Enermax has announced a new lineup of LiqMaxFlo AIO coolers that come with a brand new pump design and an additional cooling fan dedicated to cooling motherboard power delivery components. The new lineup is available in standard and SR variants, featuring 120mm, 240mm, 360mm, and 420mm radiator options. As well as 27mm and 38mm thick radiator options.
The VRM fan is one of the newest changes added to Enermax's new LiqMaxFlo series. The fan measures 60mm in diameter and is placed directly on top of the pump housing, pushing air across all four sides of the CPU area and into the VRMs that typically surround the CPU socket. It should also provide a bit of airflow to the memory area of the motherboard.
The fan aims to improve the thermals of the motherboard components, particularly the power delivery system that can run hot on motherboards that don't have adequate VRM heatsinks that work well in stagnating air. The fan could also help cool off the memory section of the board, which may improve memory overclocking headroom in some cases.
The new Enermax cooler series also comes with an improved coolant flow rate and higher pump pressure, compared to previous Enermax cooler designs. The pump comes with Enermax's patented shunt-channel technology, an enlarged coolant inlet, and an optimized flow design that improves pump pressure by 30% and improves coolant flow rates by 20%. Enermax says its improved design can reduce CPU thermals by 8C when operating under a 250W CPU load.
Enermax is offering the LiqMaxFlo in two flavors, a vanilla model and an entry-level SR variant. The vanilla variants will come with RGB illuminated fans on the radiator as well as a thicker 38mm radiator, while the SR variants will come with a standard-sized 27mm thick radiator, and non-RGB fans. (The VRM fan on the pump still appears to have ARGB lighting.) The premium models will come in 240mm, 360mm, and 420mm radiator sizes, while the entry-level SR models will come in 120mm, 240mm, and 360mm sizes.
Enermax reports that its new LiqMaxFlo coolers are available right now at its online USA store and selected retailers.
Stay on the Cutting Edge
Join the experts who read Tom's Hardware for the inside track on enthusiast PC tech news — and have for over 25 years. We'll send breaking news and in-depth reviews of CPUs, GPUs, AI, maker hardware and more straight to your inbox.
Aaron Klotz is a freelance writer for Tom’s Hardware US, covering news topics related to computer hardware such as CPUs, and graphics cards.
Nice idea but that fan and the air cut outs in the water block won't be moving much air. Unless its running full tilt which would be loud in turn kind of defeating the point of water cooling. I would love to see more designs that take VRMs into consideration though. Hopefully I am wrong and its wonderful at lowering temps for VRMs (possibly to a lesser extent ram as the article points out).Reply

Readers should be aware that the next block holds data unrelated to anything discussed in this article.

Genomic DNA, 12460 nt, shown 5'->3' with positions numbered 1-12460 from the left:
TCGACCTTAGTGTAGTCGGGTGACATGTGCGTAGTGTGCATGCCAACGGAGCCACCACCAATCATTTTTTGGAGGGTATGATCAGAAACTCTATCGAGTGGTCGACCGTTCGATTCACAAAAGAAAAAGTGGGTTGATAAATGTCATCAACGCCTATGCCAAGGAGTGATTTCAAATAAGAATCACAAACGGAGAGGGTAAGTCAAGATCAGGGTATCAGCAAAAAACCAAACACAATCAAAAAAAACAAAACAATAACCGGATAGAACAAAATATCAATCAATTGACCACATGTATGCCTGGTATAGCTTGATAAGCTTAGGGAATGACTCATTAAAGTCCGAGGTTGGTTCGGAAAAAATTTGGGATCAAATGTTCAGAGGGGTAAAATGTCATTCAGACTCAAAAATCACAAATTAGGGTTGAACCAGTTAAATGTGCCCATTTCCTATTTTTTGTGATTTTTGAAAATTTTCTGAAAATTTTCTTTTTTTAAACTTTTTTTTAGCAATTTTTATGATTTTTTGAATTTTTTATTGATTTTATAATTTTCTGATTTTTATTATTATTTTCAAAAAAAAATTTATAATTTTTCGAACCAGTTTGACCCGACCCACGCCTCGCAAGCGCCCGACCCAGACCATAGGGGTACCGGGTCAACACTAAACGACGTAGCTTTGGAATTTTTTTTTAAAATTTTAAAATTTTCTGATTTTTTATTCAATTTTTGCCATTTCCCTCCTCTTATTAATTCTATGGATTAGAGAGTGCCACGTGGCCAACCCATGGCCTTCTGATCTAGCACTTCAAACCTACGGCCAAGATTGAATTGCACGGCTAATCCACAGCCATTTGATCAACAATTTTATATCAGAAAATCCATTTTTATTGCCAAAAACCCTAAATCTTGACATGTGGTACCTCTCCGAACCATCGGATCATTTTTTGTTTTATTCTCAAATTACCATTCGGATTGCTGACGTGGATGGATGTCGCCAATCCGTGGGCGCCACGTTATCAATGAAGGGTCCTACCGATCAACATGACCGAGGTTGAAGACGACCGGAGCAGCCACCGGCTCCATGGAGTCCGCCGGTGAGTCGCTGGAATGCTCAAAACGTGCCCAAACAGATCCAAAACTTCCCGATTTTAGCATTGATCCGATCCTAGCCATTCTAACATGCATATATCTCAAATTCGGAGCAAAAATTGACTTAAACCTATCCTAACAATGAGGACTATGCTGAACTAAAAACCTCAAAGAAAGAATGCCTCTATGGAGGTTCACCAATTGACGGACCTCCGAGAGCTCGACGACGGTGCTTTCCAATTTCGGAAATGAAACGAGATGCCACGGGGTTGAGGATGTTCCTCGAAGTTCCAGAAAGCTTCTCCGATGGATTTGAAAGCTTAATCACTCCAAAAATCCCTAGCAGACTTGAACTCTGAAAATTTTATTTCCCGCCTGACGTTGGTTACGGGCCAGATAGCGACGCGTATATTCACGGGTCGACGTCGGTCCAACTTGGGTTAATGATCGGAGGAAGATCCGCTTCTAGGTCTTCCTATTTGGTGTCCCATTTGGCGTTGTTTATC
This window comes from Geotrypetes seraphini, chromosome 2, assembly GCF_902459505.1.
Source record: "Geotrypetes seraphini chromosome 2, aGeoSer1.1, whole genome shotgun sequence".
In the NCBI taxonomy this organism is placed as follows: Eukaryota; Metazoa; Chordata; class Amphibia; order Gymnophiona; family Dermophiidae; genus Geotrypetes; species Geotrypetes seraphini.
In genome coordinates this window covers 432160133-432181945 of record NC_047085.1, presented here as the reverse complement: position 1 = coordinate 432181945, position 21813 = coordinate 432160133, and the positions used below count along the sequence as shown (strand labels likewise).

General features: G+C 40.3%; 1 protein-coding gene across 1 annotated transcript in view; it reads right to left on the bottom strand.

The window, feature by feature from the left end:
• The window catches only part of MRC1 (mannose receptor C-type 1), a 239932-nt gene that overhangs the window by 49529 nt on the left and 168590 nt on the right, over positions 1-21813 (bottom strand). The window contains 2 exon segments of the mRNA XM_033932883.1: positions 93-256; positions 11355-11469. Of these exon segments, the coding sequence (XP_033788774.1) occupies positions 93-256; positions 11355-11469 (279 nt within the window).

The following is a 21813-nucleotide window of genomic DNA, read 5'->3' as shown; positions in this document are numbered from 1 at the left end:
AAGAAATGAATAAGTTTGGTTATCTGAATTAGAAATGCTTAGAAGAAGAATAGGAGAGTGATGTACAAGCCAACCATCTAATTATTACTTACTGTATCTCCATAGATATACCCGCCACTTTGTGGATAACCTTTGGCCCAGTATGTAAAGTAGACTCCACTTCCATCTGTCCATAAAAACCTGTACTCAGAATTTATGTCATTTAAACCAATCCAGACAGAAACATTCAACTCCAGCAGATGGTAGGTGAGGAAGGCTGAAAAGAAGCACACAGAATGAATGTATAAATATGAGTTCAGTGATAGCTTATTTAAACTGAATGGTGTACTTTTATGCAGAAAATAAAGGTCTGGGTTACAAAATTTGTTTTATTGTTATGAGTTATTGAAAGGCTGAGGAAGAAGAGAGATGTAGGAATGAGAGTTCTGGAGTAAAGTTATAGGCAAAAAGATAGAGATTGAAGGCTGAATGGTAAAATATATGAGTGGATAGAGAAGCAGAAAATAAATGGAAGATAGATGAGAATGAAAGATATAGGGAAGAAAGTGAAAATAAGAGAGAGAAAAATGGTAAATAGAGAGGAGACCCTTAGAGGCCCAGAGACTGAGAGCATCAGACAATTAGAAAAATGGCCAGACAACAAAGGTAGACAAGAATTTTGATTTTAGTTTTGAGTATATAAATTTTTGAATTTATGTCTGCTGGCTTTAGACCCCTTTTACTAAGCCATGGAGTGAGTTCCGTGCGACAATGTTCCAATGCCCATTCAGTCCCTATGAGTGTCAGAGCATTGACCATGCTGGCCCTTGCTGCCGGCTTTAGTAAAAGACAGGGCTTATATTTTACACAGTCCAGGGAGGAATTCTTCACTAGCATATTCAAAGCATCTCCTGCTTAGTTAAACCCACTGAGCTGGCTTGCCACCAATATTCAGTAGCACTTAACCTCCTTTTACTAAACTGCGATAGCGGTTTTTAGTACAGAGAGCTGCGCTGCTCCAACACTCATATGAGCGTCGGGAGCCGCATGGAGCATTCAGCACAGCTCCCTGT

small fans add noise and at very least increase prone failure rate.Reply
If you look carefully at the images, it seems there are slits on all 4 sides of the plastic water block shroud. I'm guessing the fan is pushing air through those to cool down the motherboard components.atomicWAR said:Nice idea but that fan and the air cut outs in the water block won't be moving much air. Unless its running full tilt which would be loud in turn kind of defeating the point of water cooling. I would love to see more designs that take VRMs into consideration though. Hopefully I am wrong and its wonderful at lowering temps for VRMs (possibly to a lesser extent ram as the article points out).
Oh I saw...I am concerned with their relative size to the air the fan can push. It looks elegant I just worry about functionality.daworstplaya said:If you look carefully at the images, it seems there are slits on all 4 sides of the plastic water block shroud. I'm guessing the fan is pushing air through those to cool down the motherboard components.
I think everyone else wants to know if ENERMAX finally fixed their ridiculously bad quality and design failures in their AIOs.Admin said:Enermax announced a new AIO liquid cooling series featuring enhanced cooling performance and a dedicated VRM cooling fan to cool the motherboard power delivery system.
Enermax Unveils AIO Liquid Cooling Lineup With a VRM Cooling Fan : Read more
Anytime I hear the name "Enermax", all the images of brown sludge in AIOs instantly come to mind. Fair or not, I think I'm forever going to associate the name with that, and be wary of the brand. I know all brands screw up at some point, but that really stuck with me...tamalero said:I think everyone else wants to know if ENERMAX finally fixed their ridiculously bad quality and design failures in their AIOs.
Gee, how original, no one else has VRM cooling fans on an AIOReply
curious why forum software always convert German sites into the German language versions.
Even a small amount of airflow will significantly increase the efficiency of the VRM and board cooling compared to "air is standing still". Now, to be fair to normal AIO's it's often possible to arrange this using just the normal (AIO & case) fans but it does reduce one worry. And they're not the first AIO to do this either.atomicWAR said:Oh I saw...I am concerned with their relative size to the air the fan can push. It looks elegant I just worry about functionality.
Getting further improvement above what you get with "barely moving air" OTOH do require noticeable airflow which on a fan mounted like and that small likely would result in lot of noise, so I do hope they choose "air moves a bit" tuning of the fan rather than "screaming jet engine".
There's really no sane reason for it to need to move significant amount of airs, if the VRM is that outmatched by the power draw it shouldn't be used for that CPU.
Now, this is Enermax so I'd be a lot more concerned about the long-term reliability than anything else, I consider them a serial offender (in multiple ways!) on that front.